Automating Workflows with Multi-modal AI and PyAQ

If you were impressed by the first generation of large language models, wait till you interact with a multi-modal one, such as Gemini, GPT4V, or LlaVA. In addition to text, these models can process and understand images, videos, and speech, which presents new opportunities for workflow automation.

If you were impressed by the first generation of large language models, wait till you interact with a multi-modal one, such as Gemini, GPT4V, or LlaVA.

In addition to text, these models can process and understand images, videos, and speech, which presents new opportunities for workflow automation.

Take, for instance, the vehicle damage assessment report that must be completed by an insurance adjuster at the place of an automobile accident. The report is used to estimate repair costs and determine whether a vehicle is repairable or considered a total loss.

The current process consists of the adjuster taking several pictures at the place of the accident and typing up the report containing the description of the damage, cause of the damage, assessment of repairability, cost estimate, an estimated timeline for completing the repairs, and other information.

With a multi-modal large language model, many of these steps can be automated. To illustrate this point, let’s build a simple app in PyAQ, a low-code platform for cognitive apps by AnyQuest.

As the first step, we must give the app an insurance adjuster persona. We accomplish this by entering the corresponding instructions in the header of the app:

info:
  id: aq.apps.accident_report
  version: 1.0.0
  title: Accident Report Application
  profile: >
    You are an auto insurance adjuster. 
    Your job is to assess the vehicle damage at the site of an accident.

Next, we must instruct the app to use a multi-modal model:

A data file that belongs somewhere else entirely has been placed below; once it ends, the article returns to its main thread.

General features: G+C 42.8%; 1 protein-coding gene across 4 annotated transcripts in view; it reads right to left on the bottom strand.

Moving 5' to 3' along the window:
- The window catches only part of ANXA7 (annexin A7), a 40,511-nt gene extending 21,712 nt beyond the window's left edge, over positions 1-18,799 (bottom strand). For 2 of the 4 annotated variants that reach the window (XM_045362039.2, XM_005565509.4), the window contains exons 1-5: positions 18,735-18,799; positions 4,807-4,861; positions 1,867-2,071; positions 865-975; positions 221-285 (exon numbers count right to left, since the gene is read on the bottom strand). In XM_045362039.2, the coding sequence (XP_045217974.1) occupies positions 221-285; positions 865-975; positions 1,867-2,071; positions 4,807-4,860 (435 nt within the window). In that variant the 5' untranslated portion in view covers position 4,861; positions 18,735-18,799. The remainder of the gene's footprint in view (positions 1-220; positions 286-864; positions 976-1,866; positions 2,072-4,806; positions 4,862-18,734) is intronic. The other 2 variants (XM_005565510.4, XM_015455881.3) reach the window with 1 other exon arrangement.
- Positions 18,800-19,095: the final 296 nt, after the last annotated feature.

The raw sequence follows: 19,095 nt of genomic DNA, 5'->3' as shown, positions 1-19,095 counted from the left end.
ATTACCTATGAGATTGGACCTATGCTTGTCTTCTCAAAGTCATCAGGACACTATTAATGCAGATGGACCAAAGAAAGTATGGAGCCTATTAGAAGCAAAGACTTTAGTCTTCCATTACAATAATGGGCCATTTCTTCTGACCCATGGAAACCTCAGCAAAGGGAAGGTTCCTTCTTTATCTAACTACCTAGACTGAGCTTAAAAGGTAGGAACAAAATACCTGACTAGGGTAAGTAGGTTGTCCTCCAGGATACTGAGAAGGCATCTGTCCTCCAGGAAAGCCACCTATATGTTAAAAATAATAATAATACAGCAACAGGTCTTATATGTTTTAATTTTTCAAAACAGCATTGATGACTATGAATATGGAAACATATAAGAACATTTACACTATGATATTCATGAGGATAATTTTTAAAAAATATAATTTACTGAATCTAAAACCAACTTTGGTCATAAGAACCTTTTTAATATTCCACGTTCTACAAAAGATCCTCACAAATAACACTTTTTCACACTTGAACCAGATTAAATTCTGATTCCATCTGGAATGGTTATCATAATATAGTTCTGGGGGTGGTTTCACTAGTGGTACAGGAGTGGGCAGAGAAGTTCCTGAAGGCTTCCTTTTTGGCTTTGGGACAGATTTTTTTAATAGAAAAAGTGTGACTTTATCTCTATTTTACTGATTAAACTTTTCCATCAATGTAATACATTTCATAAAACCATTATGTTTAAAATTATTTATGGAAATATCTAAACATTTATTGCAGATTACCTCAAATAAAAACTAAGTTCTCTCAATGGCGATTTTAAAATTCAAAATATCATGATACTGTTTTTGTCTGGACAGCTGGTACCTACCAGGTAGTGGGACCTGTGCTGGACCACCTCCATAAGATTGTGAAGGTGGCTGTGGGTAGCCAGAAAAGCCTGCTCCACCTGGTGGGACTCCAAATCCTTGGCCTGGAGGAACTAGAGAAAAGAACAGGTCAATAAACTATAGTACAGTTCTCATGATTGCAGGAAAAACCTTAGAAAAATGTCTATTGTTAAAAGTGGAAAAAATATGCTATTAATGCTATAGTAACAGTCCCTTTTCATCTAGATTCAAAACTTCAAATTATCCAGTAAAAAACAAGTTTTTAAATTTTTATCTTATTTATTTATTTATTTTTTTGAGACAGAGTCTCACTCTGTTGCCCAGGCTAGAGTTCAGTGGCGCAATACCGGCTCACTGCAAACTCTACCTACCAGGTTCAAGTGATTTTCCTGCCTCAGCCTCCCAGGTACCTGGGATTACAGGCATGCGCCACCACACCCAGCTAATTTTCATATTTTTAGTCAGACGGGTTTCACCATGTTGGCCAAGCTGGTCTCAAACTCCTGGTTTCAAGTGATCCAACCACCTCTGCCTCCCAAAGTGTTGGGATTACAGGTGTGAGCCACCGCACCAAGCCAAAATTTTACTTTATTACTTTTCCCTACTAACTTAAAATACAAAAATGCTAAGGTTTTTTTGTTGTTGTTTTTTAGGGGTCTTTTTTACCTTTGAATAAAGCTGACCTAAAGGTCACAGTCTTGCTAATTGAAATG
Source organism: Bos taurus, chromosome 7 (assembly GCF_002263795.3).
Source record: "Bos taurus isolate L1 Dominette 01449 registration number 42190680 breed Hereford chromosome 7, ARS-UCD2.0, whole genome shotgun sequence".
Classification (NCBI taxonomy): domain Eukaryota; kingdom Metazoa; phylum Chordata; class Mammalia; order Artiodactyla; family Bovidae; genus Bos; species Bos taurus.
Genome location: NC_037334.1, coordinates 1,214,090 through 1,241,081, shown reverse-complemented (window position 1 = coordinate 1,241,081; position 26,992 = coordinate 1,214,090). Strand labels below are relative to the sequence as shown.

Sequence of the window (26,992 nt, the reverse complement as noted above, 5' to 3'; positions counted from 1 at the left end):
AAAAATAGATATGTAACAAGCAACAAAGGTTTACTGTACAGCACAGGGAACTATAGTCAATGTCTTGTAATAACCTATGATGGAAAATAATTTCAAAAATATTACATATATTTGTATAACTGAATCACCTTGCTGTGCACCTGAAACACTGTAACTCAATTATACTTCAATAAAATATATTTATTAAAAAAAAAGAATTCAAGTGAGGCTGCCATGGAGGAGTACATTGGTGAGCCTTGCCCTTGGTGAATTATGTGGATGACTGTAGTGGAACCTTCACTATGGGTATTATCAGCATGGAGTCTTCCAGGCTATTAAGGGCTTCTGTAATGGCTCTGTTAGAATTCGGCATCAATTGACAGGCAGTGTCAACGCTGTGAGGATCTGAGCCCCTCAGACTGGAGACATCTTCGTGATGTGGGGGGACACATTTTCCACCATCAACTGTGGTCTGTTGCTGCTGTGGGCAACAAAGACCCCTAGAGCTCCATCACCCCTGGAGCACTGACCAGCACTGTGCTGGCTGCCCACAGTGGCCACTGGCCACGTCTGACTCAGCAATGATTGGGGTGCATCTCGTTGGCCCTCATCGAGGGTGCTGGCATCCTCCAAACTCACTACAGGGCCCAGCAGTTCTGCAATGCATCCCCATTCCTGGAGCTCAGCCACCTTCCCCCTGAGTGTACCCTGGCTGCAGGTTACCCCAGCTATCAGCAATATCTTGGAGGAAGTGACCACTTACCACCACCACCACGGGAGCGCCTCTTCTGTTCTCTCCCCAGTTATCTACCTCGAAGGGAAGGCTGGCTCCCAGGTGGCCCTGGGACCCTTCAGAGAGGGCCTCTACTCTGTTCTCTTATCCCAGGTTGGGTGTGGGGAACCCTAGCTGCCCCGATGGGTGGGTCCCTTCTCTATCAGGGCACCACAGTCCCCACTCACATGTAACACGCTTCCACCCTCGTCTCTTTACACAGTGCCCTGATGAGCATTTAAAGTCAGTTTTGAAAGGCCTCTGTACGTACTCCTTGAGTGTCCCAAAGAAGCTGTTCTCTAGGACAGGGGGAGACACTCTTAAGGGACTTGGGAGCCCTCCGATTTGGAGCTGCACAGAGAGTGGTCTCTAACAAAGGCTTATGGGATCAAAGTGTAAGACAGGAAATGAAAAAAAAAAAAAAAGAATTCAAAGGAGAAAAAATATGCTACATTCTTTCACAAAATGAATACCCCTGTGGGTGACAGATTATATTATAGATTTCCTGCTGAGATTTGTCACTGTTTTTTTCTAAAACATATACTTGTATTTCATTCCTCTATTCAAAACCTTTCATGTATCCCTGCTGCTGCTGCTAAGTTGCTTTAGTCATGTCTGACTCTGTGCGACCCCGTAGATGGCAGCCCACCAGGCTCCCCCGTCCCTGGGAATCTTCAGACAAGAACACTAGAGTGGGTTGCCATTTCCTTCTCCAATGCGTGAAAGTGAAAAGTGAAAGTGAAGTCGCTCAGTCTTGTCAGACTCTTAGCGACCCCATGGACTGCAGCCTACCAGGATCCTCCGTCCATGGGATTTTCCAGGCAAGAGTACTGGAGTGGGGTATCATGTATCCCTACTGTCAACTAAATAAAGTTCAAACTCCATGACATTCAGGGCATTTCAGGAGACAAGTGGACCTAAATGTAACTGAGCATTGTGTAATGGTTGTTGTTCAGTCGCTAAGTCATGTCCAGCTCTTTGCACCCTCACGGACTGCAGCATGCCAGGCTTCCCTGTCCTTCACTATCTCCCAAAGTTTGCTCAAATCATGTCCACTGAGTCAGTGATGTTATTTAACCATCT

models:
  gpt4v:
    model: gpt-4-vision-preview
    provider: openai

At the level of abstraction provided by PyAQ, replacing this model with a different one is a matter of changing a couple of lines.

We strongly advise experimenting with models from different providers. Their relative price/performance varies broadly from use case to use case.

Finally, we need to provide a flow of tasks used to create the report:

  1. Read an image file
  2. Prompt the model to generate a damage assessment
  3. Save the report as an HTML document

In PyAQ, this looks as follows:

activities:
  read_image:
    type: read

  report_damage:
    type: generate
    inputs:
      - activity: read_image
    models:
      - gpt4v
    parameters:
      temperature: 0.5
      prompt: >
        Provide a detailed description of the damage 
        to the vehicle in the attached image.

  write_answer:
    type: write
    inputs:
      - activity: read_image
      - activity: report_damage
    parameters:
      format: html
      template: |
        ## DAMAGE REPORT
        ![Vehicle]({{read_image}})
        
        {{report_damage}}

In this example, we create a description of the damage based on one image.

The app can be easily extended to consume multiple images and launch several instances of the “generate” activity to fill out the various sections of the damage assessment report. In addition, we could place the insurance company policies and guidelines into the app's memory to guide the generation process.

If we run this app on our car accident image, we get a rather detailed description of the damage that would make any insurance adjuster proud.

To summarize, with just a few lines of code in PyAQ, we created an app that generates a detailed damage assessment report by inspecting an image of a car accident. This app can now be deployed on AnyQuest and invoked from an insurance workflow process automated on ServiceNow or any other platform.

You can find the source code for this and many other examples at https://github.com/anyquest/pyaq.git.

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